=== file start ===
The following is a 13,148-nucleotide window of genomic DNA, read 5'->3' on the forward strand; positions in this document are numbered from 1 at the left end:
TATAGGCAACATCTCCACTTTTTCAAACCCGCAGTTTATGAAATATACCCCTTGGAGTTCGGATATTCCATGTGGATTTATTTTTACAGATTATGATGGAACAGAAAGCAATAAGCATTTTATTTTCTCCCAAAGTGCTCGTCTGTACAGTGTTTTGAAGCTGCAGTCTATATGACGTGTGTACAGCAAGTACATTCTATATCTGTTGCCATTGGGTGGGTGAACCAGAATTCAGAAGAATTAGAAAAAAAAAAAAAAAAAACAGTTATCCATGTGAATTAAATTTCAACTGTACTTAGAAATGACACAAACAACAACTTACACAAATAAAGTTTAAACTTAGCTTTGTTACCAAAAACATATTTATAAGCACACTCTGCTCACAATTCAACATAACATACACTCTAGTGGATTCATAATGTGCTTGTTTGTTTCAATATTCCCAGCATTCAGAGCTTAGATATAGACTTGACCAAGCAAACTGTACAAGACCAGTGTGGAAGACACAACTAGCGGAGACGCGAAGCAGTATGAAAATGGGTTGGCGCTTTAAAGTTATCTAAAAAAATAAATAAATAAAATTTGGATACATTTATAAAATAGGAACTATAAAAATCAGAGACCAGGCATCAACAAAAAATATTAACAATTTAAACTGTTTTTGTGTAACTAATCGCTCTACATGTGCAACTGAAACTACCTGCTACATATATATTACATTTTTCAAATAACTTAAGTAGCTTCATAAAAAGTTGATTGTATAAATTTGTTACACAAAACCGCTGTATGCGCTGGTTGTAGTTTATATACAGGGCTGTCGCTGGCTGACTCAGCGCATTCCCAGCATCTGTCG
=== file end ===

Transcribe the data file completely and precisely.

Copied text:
The following is a 13,148-nucleotide window of genomic DNA, read 5'->3' on the forward strand; positions in this document are numbered from 1 at the left end:
TATAGGCAACATCTCCACTTTTTCAAACCCGCAGTTTATGAAATATACCCCTTGGAGTTCGGATATTCCATGTGGATTTATTTTTACAGATTATGATGGAACAGAAAGCAATAAGCATTTTATTTTCTCCCAAAGTGCTCGTCTGTACAGTGTTTTGAAGCTGCAGTCTATATGACGTGTGTACAGCAAGTACATTCTATATCTGTTGCCATTGGGTGGGTGAACCAGAATTCAGAAGAATTAGAAAAAAAAAAAAAAAAAACAGTTATCCATGTGAATTAAATTTCAACTGTACTTAGAAATGACACAAACAACAACTTACACAAATAAAGTTTAAACTTAGCTTTGTTACCAAAAACATATTTATAAGCACACTCTGCTCACAATTCAACATAACATACACTCTAGTGGATTCATAATGTGCTTGTTTGTTTCAATATTCCCAGCATTCAGAGCTTAGATATAGACTTGACCAAGCAAACTGTACAAGACCAGTGTGGAAGACACAACTAGCGGAGACGCGAAGCAGTATGAAAATGGGTTGGCGCTTTAAAGTTATCTAAAAAAATAAATAAATAAAATTTGGATACATTTATAAAATAGGAACTATAAAAATCAGAGACCAGGCATCAACAAAAAATATTAACAATTTAAACTGTTTTTGTGTAACTAATCGCTCTACATGTGCAACTGAAACTACCTGCTACATATATATTACATTTTTCAAATAACTTAAGTAGCTTCATAAAAAGTTGATTGTATAAATTTGTTACACAAAACCGCTGTATGCGCTGGTTGTAGTTTATATACAGGGCTGTCGCTGGCTGACTCAGCGCATTCCCAGCATCTGTCG